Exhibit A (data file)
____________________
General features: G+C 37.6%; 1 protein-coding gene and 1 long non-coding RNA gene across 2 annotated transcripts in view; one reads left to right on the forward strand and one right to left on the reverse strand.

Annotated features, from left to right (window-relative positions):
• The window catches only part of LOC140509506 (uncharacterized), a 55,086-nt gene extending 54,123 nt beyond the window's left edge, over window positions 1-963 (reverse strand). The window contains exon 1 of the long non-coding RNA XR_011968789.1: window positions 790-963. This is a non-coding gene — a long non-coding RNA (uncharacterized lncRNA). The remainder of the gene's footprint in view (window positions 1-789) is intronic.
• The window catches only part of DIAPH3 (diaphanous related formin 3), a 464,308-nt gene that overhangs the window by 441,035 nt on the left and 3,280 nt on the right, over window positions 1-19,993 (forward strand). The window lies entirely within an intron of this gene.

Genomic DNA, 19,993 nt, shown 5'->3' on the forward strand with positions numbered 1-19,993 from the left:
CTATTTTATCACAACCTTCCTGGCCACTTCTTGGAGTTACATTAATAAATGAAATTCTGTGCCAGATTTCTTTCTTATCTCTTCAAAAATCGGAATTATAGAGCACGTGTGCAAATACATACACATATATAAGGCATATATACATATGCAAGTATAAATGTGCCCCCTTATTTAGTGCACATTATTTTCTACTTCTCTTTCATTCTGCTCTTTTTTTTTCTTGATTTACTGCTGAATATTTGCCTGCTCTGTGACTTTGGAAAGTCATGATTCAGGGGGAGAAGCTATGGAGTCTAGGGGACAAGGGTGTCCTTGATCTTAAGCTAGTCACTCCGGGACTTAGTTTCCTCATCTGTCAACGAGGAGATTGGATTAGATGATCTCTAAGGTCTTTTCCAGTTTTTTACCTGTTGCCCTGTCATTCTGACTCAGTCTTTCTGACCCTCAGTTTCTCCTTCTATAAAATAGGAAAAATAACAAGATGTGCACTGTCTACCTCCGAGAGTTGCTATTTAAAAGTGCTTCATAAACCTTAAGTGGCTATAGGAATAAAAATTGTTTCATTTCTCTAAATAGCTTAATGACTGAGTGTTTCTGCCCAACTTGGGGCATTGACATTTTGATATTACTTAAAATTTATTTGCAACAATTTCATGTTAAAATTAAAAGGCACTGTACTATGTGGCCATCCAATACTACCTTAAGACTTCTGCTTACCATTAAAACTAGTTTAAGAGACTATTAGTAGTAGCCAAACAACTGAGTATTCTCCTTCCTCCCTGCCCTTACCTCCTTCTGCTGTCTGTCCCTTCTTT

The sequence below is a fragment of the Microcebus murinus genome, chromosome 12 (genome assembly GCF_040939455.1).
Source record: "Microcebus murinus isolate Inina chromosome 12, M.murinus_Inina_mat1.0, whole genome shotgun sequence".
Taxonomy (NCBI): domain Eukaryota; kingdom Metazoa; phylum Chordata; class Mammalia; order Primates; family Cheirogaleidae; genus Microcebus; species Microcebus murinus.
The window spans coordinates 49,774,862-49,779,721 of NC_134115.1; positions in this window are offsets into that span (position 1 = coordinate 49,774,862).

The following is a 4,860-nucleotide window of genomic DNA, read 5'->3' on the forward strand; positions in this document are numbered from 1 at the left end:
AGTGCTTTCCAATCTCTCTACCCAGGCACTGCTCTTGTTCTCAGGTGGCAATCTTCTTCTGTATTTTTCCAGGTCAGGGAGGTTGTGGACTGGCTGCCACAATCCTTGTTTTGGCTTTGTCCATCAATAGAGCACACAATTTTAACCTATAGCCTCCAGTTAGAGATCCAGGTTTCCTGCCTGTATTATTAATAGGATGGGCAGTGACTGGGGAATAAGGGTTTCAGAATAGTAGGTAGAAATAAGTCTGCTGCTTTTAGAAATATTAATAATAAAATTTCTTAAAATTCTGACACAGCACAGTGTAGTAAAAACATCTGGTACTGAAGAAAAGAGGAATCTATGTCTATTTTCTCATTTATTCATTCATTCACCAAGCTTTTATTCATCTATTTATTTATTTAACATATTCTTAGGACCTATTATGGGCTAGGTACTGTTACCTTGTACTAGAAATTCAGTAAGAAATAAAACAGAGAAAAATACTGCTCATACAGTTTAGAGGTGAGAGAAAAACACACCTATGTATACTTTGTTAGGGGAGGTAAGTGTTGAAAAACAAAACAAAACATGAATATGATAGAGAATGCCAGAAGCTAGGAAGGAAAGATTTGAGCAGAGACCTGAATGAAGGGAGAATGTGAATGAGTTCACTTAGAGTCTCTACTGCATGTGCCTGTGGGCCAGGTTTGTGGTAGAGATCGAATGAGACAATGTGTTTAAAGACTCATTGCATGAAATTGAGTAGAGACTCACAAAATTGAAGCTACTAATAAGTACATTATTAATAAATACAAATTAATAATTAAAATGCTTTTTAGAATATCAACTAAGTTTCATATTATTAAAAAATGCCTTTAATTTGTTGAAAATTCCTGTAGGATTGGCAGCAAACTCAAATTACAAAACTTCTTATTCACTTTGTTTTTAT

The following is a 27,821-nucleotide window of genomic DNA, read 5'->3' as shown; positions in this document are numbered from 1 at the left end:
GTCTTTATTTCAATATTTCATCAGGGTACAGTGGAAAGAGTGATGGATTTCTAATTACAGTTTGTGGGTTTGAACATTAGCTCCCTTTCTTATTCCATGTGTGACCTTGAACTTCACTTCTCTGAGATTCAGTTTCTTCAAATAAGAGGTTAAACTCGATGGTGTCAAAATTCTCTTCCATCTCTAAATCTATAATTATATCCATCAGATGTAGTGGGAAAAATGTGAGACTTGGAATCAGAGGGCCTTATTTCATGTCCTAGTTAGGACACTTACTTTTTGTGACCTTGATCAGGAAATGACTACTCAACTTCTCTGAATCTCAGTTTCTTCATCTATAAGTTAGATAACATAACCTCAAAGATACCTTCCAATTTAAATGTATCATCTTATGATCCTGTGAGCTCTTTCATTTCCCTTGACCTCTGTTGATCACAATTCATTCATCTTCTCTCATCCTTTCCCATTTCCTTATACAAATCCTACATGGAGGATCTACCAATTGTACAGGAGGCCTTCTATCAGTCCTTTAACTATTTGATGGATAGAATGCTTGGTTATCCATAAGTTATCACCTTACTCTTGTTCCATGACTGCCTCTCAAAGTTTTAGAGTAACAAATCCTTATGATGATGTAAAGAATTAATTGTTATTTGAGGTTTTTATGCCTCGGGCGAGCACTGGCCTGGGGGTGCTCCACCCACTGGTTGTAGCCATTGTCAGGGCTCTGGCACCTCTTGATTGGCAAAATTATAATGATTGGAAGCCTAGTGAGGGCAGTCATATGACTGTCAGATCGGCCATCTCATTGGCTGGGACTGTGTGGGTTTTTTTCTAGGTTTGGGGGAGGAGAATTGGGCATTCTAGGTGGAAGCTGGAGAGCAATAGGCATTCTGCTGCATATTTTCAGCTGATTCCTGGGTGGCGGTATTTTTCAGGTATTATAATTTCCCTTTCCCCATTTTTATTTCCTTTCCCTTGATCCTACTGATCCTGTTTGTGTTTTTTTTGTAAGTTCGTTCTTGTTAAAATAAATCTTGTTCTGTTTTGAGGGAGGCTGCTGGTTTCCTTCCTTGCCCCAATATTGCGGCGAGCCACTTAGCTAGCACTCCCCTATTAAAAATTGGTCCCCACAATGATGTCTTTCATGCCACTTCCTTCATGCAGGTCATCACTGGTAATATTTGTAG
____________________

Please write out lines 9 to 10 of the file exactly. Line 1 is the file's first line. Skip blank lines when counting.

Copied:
Taxonomy (NCBI): domain Eukaryota; kingdom Metazoa; phylum Chordata; class Mammalia; order Primates; family Cheirogaleidae; genus Microcebus; species Microcebus murinus.
The window spans coordinates 49,774,862-49,779,721 of NC_134115.1; positions in this window are offsets into that span (position 1 = coordinate 49,774,862).